- “It’s a long journey to this venue. I haven’t left quite enough time…am I going to make it?”
- “I have spent all day working on Project X – and now suddenly find myself off to do groups in Project Y. I am out of touch with the topic – and tired.”
- “This group seem subdued. I wonder is there something the matter with them – or is it me?”
- “I don’t like that bloke’s tone of voice. He seems very aggressive. I wonder if I’m going to have trouble with him.”
- “I didn’t get a look at who is in the viewing room. It seems noisy in there. What’s going on?”
- “There’s a silent chap with arms folded in the corner. How am I gonna draw him in?”
- “They’re paying a lot more attention to the sandwiches and wine than they are to the topic.”
- “I was late and it looks like they already got acquainted. There’s a group going on already. What’s it about?”
- “…the lady there reminds me of my ex!”
To be honest I had absolutely no difficulty in generating the above flow of ‘Background voices’ from my memories of focus groups. I could have continued to write down many more. The important thing is to notice that these are all Projections – mental states that arise from a sense that: ‘there is danger here, what shall I do about it?’ Some of them are anticipatory Projections – being stimulated by guilt or anxiety that you’re not up-to-date or engaged with the project sufficiently. Others seem to arise more directly as Projections based on interpretations of who is there and what is happening in the room. Notice and describe your own versions.
They are, what’s more, perfectly natural thoughts. You are being paid to do this, you have made promises or commitments to your sponsor, you may be observed by hidden viewers who have their own Background agenda, the topic may seem slight or technical or dull, the recruiting may be faulty or unrepresentative. Any or all of these things might be deemed your fault. If some members of your audience are against doing the project they will be projecting problems and faults onto the situation anyway. You may be easier to ‘kill’ than their favourite copy-lines!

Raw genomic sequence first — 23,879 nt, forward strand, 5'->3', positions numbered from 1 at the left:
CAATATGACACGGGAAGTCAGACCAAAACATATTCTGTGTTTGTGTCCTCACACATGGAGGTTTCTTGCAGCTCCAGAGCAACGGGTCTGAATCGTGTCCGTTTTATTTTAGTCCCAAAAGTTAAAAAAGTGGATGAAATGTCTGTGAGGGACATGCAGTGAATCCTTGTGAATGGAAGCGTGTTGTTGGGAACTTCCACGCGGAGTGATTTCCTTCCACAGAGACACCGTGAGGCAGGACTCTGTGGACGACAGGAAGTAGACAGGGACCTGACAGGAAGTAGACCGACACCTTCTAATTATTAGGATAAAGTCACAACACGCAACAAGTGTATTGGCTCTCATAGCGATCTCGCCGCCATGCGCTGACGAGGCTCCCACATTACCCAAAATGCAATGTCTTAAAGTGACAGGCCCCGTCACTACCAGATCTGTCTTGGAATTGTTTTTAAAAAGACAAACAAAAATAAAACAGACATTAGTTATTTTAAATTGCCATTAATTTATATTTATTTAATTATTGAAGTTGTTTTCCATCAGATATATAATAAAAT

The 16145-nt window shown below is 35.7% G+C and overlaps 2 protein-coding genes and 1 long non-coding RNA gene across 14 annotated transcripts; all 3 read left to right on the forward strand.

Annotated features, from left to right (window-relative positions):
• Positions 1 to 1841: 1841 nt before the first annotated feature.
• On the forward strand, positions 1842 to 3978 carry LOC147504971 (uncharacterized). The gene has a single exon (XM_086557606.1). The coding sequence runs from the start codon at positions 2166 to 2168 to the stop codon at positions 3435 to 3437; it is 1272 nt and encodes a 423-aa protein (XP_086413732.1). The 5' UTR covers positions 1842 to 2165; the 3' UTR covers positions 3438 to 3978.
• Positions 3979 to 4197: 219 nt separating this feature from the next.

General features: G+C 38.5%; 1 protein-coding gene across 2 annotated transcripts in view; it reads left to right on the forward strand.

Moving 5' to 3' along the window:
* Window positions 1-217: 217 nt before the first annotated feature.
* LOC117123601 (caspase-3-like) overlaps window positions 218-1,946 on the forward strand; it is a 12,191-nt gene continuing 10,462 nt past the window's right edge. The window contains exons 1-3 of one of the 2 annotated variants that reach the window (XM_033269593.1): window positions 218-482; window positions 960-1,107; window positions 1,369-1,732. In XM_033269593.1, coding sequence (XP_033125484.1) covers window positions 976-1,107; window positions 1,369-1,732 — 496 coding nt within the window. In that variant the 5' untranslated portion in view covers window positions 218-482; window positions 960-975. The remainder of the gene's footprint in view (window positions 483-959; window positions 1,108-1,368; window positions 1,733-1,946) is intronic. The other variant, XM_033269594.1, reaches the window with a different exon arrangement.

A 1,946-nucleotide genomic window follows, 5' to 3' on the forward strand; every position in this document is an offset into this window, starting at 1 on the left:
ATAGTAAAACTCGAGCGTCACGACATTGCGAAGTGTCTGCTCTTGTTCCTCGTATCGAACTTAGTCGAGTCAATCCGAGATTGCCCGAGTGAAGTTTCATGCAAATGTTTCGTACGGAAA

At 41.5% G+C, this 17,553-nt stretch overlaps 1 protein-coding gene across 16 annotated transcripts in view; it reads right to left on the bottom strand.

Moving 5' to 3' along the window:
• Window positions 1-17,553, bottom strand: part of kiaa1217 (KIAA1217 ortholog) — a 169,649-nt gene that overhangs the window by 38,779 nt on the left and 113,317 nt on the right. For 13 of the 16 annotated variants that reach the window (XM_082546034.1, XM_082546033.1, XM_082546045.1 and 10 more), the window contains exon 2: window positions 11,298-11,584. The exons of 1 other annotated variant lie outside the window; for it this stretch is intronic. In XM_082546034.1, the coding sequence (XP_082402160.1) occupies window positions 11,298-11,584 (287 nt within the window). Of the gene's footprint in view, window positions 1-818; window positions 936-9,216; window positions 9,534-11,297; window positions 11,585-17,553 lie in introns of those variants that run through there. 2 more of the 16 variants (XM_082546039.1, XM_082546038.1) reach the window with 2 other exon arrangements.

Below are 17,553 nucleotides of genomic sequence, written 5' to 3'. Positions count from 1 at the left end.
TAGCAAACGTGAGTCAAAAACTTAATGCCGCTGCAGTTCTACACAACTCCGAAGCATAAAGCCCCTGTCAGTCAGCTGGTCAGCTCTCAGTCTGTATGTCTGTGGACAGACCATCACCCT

From the outside you may look calm, relaxed, confident, cool and collected but I guarantee you that these Background voices will be present. If you don’t even notice them, then they are running the show unconsciously. Make no mistake about it, this is a stressful situation – and one in which you must not show that you are stressed. You have to act grown up and as if you know what you’re doing!
Notice how you’re feeling reading this if you are a moderator. Don’t you wish all that ‘negative ***t would just go away?
So what can you do???
Golden Rule One:
“Before you can moderate anybody else – you need to moderate yourself!”
How do you do this?
Start by noticing your background voice. Notice what it is saying/feeling. What tone of voice does it speak in? What associations do you have with that tone?
Don’t try to stop your Voice. Listen to it, I guarantee that it will run out of steam after a while! It’s natural to be nervous when you face uncertainty.
If it persists tell your story of this project to yourself. How did you come into it? What are the events and feelings that lead up to today? Then, notice that your story seems to suggest certain inevitable consequences – you’ll mess up the group, nothing important will come out, you’ll get stuck in the analysis, the recruiting will be all wrong, the videos won’t work, all of the above. These thoughts are absolutely no different from the kind of concerns that anyone about to embark on a high level of performance has. But they are just catastrophic fantasies. If you weren’t nervous, you wouldn’t be alive to the project.